- “Ask a Priest: Where Did Those People in Genesis 4 Come From?” - RC Spirituality
- What's the meaning of the phrase 'The land of Nod'?
- land of Nod
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It is mentioned right at the beginning of the Bible and is located 'East of Eden' and it is where Cain dwelt after being cast out by God after Cain's murder of his brother Abel. The name Nod was chosen with a purpose.
“Ask a Priest: Where Did Those People in Genesis 4 Come From?” - RC Spirituality
The implication is that Cain, being in disgrace, was sent to wander aimlessly. And Cain went out from the presence of the Lord, and dwelt in the land of Nod, on the east of Eden.
Nodding, as in the brief inclination of the head, has been in use as a verb in English since at least the 14th century; Geoffery Chaucer recorded it in The Manciple's Tale , circa Dun is in the mire! Is there no man, then, who, for prayer or hire, Will wake our comrade who's so far behind? A thief might easily rob him and bind. When a person reads about Nod in Genesis 4, he often pictures a land where a large group of people already were dwelling by the time Cain arrived.
Furthermore, many believe that it was in this land that Cain found his wife. Based upon these assumptions, some even claim that God must have specially created other humans besides Adam and Eve, otherwise there would not have been a land of Nod, nor would Cain have been able to find a wife there.
Are these assumptions and conclusions correct? What can be said about these matters?
What's the meaning of the phrase 'The land of Nod'?
People often use prolepsis for the sake of convenience, so that the reader or audience can better understand what is being communicated. We may see a special on television about when President George W. Bush was a boy, but the fact is, George W. Bush was not President of the United States when he was a child. From time to time, even the Bible uses this kind of language.
John merely spoke about it as having already happened because when he wrote his gospel account this event was generally known. However, when Moses wrote of this name hundreds of years later, he was free to use it even when writing about a time before the name actually was given. When Moses used the name Nod in Genesis 4, the reader must understand the land probably was not given that name until sometime after Cain moved there. Thus, the land of Nod almost certainly was not an area filled with people whom Cain would eventually befriend.
It would become that in time; nevertheless, it probably was not such a place upon his arrival. But, someone might ask, did Cain not find his wife in the land of Nod? Scripture does not teach the above premises, nor does it ever hint that God specially created others than Adam and Eve. In fact, the Bible teaches the very opposite when it explicitly states that Adam was the first man 1 Corinthians and that Eve would be the mother of all living Genesis , emp.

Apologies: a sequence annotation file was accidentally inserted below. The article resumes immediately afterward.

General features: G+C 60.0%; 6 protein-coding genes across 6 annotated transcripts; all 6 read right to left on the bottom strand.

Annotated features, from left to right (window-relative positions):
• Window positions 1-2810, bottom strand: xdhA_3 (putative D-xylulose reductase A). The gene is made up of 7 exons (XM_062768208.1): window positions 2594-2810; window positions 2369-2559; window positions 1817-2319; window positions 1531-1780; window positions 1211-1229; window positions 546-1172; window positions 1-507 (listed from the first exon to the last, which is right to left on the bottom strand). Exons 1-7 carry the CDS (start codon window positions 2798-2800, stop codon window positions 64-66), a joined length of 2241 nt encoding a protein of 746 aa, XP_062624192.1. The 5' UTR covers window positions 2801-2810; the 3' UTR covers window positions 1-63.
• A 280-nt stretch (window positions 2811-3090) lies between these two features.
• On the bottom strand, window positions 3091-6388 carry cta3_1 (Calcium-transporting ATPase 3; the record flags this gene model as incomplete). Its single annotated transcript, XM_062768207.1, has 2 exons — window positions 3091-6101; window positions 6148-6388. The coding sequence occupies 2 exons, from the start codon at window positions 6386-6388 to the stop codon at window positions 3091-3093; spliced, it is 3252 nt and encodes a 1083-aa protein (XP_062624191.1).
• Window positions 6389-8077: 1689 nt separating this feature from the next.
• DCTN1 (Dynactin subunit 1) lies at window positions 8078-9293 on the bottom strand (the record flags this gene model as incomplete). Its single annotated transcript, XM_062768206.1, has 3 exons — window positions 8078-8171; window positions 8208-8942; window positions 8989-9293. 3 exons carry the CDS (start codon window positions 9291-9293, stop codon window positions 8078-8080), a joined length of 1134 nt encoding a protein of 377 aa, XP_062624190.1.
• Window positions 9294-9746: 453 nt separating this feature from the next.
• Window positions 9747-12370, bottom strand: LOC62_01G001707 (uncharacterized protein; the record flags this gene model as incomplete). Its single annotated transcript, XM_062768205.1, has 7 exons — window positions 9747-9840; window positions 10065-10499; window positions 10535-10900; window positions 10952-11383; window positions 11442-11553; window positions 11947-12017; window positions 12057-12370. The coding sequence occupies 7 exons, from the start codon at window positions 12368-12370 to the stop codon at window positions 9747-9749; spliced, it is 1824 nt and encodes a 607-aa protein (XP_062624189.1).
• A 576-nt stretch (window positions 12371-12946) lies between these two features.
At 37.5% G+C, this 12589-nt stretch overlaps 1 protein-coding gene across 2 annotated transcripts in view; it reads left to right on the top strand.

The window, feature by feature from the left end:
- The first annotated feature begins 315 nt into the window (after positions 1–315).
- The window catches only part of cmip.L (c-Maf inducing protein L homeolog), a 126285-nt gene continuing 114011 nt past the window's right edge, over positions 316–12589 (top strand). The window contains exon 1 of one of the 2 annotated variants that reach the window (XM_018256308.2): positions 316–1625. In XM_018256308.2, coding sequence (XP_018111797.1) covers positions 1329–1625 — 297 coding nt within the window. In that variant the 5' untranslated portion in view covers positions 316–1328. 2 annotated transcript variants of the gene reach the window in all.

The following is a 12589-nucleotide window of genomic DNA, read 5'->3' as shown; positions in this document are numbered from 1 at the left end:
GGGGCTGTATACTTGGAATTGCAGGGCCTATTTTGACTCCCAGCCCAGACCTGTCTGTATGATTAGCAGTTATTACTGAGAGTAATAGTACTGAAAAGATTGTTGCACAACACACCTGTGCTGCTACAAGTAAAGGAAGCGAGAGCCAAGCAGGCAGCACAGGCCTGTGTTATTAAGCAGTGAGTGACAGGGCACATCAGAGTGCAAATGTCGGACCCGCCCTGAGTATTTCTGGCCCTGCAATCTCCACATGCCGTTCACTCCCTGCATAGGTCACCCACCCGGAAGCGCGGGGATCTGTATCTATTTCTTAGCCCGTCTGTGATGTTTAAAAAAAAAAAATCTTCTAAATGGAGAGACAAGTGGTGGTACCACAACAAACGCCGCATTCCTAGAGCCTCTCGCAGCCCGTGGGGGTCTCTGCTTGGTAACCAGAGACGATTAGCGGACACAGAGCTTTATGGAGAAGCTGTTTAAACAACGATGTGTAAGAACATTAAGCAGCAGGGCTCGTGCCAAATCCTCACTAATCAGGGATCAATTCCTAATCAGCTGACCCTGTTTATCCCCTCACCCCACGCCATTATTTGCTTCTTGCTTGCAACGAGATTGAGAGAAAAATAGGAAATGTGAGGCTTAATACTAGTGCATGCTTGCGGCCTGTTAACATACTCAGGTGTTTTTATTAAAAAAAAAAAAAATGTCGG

It seems clear that there could have been no other people on the Earth contemporaneous with them except, of course, their own children. Even though some allege that God specially created other people in addition to Adam and Eve during the creation week, such cannot be defended logically in light of what Scripture teaches.
Now Cain dwelt in the land of trembling, in keeping with what God had appointed for him after he killed Abel his brother. Pseudo-Philo, L. Clement of Alexandria, Strom. From Wikipedia, the free encyclopedia. For other uses, see Land of Nod disambiguation. Genesis 4. New York: Wings Books. In the Hebrew version we read that Cain lived in the land of Nod.
This led some interpreters to understand the Land of Nod as the 'land of shaking. Scholars seem in agreement that this is a play on the Biblical place-name grounded in the use of the verb 'nod' in the sense 'sleep' first in the early seventeenth century, according to the OED. But we have now seen that 'Land of Nod' as 'Land of the sleepers' goes back centuries and more, and to Graeco-Hebrew etymologies.
land of Nod
What are we to think? Or has our Onomastic etymology influenced the English usage? I leave the question to students of the history of the English language. First, it demonstrates that Cain has not learned the lessons of his previous crime and his greed has developed to the point that he now marks off property that he has obtained so that it might not be stolen back from him.
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Second, the founding of a fortified city not only adds to the protection of his property it also concentrates his power by causing his family to live in one place. In the end, Josephus's Cain is still a greedy grasper who, rather than repenting from his original crimes, has actually managed to perfect them. Thus, the building of a city becomes a lasting monument to Cain's ongoing evil activity.
- The Nephilim and the Land of Nod.
- The Odyssey: A New Translation.
- The Spear of Destiny (A Lance Chambers Mystery);
- in the ˌland of ˈNod!
- The Elements of Grammar in 90 Minutes.
Whoever indeed forsakes God, who abandons understanding, whose thinking is continually 'in the land of Nod' dwells there today also, that is, that person remains in wicked unsettlement of heart and in commotion of mind.